The most fundamental issues relating to the EIA draft explicate a more liberal approach in favour of industries. Ideally, the provision is to help the public and business negotiate their deals better. However, operations being more flexible to industries would mean the transaction cost for the public to negotiate would increase. Such an asymmetric bargaining power by design might work against the initial intent of EIA.
The draft also proposes that projects that are considered “strategic” by the government- 40 industries under clause 26 are exempted from getting prior environmental clearances. Construction projects of 1,50,000 square meters along with highways and inland waterways projects also enjoy the benefit of not requiring an approval under EIA. Creation of an ex-post-facto clearance route – would imply that a list of projects can start without the clearances and can “manage” the violations under the assessments. Also, the time period for public hearing has been reduced while the reporting rules for the industry have become more liberal. The debate revolves around conservationists and industrialists – the former believe EIA removes the scole of public engagement in the process. The latter argue about the rigid bureaucratic rules that have been constraining businesses.
The real question is to determine what level of damage is acceptable, who decides it and who bears the cost?
Hydropower projects are usually considered as “green energy sources” of energy and require construction of large dams. Flooding of valleys and loss of forest covers are consequences of dam construction which further leads to wildlife losses, greenhouse gas emissions, loss of air and water quality etc. It also affects aquatic life due to habitat fragmentation, disruption of movement downstream and also develops dangerous flow of sediments. A prime example is the 2013 Uttarakhand floods in which one of the significant causes of the disaster was increased sedimentation in the dam.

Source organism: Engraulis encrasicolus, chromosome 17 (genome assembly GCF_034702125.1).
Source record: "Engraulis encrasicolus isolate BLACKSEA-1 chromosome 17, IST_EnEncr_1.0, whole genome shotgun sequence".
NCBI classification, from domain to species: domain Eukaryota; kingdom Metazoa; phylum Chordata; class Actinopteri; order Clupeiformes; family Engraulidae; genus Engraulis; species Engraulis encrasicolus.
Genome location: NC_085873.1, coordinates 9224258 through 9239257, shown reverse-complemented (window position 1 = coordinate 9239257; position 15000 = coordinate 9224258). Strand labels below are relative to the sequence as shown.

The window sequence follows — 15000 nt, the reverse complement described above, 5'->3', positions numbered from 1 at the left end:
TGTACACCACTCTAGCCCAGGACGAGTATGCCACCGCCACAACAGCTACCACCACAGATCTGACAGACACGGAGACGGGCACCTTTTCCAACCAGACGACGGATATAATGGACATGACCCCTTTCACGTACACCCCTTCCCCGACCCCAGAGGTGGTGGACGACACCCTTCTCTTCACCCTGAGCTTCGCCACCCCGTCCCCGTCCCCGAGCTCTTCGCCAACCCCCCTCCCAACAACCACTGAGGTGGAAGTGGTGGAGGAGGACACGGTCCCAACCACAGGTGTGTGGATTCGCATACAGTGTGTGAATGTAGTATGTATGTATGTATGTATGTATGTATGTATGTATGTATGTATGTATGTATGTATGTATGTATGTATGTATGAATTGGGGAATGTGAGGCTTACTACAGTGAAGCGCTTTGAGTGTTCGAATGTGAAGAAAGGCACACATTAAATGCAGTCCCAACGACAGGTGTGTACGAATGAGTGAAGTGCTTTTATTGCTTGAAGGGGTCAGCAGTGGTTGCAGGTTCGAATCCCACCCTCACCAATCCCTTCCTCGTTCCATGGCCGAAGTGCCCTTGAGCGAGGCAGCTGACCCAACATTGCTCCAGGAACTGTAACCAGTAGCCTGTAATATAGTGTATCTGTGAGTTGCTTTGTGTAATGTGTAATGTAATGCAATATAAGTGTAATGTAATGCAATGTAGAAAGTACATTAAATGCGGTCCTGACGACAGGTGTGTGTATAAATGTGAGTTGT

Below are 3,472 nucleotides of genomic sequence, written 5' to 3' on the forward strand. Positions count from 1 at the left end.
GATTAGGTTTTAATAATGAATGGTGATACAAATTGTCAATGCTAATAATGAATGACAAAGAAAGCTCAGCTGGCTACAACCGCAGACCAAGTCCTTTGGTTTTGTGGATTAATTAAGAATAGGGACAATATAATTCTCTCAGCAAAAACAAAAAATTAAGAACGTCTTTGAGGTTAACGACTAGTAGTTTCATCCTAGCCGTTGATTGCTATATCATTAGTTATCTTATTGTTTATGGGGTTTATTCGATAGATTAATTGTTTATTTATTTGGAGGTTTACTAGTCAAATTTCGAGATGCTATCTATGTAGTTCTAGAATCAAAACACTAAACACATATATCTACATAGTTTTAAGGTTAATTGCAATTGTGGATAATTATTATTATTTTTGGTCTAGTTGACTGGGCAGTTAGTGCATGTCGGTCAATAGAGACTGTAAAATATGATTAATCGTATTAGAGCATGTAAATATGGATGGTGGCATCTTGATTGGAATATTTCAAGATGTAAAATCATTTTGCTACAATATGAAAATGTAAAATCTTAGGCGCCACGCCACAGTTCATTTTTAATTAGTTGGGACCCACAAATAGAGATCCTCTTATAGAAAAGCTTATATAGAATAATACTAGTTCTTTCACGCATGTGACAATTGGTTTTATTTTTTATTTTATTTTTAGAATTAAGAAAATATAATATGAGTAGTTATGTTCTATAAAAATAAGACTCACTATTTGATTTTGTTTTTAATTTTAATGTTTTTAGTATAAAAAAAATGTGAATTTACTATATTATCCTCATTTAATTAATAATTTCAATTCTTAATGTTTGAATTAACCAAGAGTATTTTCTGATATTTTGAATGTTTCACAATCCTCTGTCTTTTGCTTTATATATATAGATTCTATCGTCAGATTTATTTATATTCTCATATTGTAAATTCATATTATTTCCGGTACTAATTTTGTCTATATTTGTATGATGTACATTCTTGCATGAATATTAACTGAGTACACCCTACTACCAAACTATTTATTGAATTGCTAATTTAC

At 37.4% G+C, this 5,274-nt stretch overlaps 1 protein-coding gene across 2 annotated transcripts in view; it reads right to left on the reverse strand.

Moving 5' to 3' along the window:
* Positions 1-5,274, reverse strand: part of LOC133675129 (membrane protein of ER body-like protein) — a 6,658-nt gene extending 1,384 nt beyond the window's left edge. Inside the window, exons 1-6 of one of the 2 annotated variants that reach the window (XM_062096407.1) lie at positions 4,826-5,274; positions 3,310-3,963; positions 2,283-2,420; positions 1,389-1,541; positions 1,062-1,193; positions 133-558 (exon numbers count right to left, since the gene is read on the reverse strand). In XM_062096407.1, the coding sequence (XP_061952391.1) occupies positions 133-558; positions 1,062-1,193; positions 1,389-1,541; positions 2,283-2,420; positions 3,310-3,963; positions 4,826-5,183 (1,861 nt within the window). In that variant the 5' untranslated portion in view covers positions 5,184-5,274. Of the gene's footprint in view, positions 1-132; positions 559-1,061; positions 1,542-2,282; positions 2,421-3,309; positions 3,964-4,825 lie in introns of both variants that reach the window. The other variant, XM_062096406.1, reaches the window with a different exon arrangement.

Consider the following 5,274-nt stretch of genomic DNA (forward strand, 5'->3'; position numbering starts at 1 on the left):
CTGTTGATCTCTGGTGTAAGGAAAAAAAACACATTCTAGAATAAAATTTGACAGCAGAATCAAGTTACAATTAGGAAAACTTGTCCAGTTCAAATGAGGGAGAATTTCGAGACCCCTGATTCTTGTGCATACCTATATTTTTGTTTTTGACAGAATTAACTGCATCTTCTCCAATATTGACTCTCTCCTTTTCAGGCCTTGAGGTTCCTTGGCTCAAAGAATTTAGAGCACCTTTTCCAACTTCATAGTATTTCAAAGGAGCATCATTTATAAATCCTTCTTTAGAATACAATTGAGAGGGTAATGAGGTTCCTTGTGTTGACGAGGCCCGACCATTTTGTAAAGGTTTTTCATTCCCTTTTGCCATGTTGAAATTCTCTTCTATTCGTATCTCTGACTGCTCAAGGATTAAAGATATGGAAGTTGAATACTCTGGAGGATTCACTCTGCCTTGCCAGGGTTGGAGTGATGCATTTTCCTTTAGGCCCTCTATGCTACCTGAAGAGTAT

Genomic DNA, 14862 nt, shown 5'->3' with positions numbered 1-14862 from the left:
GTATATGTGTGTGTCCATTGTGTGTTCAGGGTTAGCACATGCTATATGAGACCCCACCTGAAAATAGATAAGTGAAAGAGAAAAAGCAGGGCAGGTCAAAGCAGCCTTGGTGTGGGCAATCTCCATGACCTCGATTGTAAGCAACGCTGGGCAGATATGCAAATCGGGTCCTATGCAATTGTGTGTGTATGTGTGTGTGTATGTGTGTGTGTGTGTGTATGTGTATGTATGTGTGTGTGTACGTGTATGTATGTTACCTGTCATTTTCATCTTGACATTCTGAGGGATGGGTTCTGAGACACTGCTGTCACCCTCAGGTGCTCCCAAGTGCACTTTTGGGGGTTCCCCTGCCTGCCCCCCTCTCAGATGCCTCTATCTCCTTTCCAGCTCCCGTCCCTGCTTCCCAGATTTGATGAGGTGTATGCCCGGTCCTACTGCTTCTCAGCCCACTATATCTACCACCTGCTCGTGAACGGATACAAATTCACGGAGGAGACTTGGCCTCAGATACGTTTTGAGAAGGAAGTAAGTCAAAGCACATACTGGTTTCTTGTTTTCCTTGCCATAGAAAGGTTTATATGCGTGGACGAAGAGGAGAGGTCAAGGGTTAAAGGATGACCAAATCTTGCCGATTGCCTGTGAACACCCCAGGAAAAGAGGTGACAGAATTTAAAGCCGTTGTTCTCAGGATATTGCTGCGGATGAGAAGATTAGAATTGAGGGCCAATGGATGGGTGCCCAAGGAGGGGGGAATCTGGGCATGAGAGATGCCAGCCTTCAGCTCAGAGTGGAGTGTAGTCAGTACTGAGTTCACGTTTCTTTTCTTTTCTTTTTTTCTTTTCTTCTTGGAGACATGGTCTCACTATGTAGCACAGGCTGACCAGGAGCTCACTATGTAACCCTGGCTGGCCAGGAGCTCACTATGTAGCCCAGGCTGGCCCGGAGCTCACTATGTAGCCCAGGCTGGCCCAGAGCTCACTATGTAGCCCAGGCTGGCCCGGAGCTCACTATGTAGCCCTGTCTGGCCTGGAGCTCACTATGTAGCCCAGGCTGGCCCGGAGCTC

Hydropower projects usually require mandatory EIA. But the EIA reports for many projects has severe flaws in its assessments, like the Etalin hydropower Project in Dibang Valley, Arunachal Pradesh and Demwe Dam in Arunachal Pradesh EIA which has factual mistakes in vegetation and wildlife of the valley and improper rainfall data. Around 2.7 lakh trees are estimated to be cut-off as the project location is in a subtropical evergreen forest and subtropical rainforests which is considered as a home to extraordinary biodiversity. Similarly, the Athirapally Hydel Electric Project has been given clearance by the Kerala Government after the Expert Appraisal Committee approved it under EIA norms. The region is known for its rare and diverse species of flora and fauna and there were reports from biodiversity assessment stating that the project might adversely impact the already fragile river ecosystem.
Legislations made recently by the parliament can jeopardize the commitments made by India in the Paris conference and might adversely affect its diplomatic relations in a global scenario since India has been considered as a torch bearer for action against climate change. The world economy is now facing a global recession which has a profound and mysterious long-term impact.
Economy and environment is a trade-off, the government might have to resort to draconian measures to boost the economy. However, these measures must be scrupulous by considering more sustainable and environment-friendly driven policy decisions. By investing more in research and development of renewable energy and biodiversity conservation as well as adopting cutting edge sustainable technologies, India can move towards the sustainable path and go in accordance with the country’s international commitments.
As we witness chaos at a global level, India can either drive towards a commercialization of sustainable models or to make radical decisions for industrial growth by ignoring the long term environmental cost.